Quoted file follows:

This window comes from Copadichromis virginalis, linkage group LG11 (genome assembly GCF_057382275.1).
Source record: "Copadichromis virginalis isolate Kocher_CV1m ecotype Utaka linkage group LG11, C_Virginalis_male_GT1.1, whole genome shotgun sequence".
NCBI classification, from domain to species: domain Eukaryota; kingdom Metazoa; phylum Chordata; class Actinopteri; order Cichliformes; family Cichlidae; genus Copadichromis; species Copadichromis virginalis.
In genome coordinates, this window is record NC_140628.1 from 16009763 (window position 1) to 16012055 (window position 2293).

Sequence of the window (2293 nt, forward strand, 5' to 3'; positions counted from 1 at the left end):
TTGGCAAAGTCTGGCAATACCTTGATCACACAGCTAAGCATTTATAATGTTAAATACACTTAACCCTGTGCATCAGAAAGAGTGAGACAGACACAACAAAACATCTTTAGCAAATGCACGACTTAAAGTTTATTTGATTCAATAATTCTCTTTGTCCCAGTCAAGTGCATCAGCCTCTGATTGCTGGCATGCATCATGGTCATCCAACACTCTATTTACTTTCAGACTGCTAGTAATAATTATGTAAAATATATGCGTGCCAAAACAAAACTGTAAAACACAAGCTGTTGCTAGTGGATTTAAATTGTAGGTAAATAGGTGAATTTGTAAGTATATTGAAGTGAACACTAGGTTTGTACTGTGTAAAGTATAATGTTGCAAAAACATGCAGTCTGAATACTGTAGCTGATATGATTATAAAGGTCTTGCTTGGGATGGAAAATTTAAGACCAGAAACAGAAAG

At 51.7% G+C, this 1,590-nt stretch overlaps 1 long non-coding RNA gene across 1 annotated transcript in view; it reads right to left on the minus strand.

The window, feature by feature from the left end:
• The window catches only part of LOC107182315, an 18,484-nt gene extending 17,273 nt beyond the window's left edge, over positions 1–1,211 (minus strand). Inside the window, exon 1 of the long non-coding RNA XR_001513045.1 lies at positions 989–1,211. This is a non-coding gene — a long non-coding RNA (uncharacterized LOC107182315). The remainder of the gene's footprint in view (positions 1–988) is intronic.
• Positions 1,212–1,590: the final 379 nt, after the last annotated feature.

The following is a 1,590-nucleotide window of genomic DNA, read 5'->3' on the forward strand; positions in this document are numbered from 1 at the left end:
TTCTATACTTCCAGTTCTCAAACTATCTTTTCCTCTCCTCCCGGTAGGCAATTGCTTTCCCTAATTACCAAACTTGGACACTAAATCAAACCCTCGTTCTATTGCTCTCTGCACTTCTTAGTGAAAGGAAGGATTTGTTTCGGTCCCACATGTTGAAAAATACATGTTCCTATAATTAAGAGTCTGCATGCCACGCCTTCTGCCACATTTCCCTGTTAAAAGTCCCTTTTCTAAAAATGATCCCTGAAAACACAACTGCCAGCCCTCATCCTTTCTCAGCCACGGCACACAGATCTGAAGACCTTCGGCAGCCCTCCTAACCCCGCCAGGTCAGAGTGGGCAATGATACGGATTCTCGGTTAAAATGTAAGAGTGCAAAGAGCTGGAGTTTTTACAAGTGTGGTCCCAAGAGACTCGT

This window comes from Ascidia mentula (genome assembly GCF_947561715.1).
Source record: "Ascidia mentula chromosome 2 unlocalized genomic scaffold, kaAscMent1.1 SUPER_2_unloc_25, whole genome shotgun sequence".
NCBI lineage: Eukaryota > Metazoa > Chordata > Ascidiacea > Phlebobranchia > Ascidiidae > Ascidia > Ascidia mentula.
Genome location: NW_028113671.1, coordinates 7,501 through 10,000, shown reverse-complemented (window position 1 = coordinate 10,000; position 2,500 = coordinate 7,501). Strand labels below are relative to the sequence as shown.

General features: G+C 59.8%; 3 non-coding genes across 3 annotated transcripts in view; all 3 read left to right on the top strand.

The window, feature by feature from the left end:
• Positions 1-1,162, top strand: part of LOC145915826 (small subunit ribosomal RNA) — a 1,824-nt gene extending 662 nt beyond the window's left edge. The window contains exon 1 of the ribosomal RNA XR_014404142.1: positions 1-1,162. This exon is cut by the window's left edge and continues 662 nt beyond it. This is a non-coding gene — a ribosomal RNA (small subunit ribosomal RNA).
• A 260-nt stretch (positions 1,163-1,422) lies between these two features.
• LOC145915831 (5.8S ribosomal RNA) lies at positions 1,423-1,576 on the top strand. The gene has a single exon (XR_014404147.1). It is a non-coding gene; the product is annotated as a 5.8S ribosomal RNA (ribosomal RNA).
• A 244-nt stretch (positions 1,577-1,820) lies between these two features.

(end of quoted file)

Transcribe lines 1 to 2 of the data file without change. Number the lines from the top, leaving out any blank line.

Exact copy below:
This window comes from Copadichromis virginalis, linkage group LG11 (genome assembly GCF_057382275.1).
Source record: "Copadichromis virginalis isolate Kocher_CV1m ecotype Utaka linkage group LG11, C_Virginalis_male_GT1.1, whole genome shotgun sequence".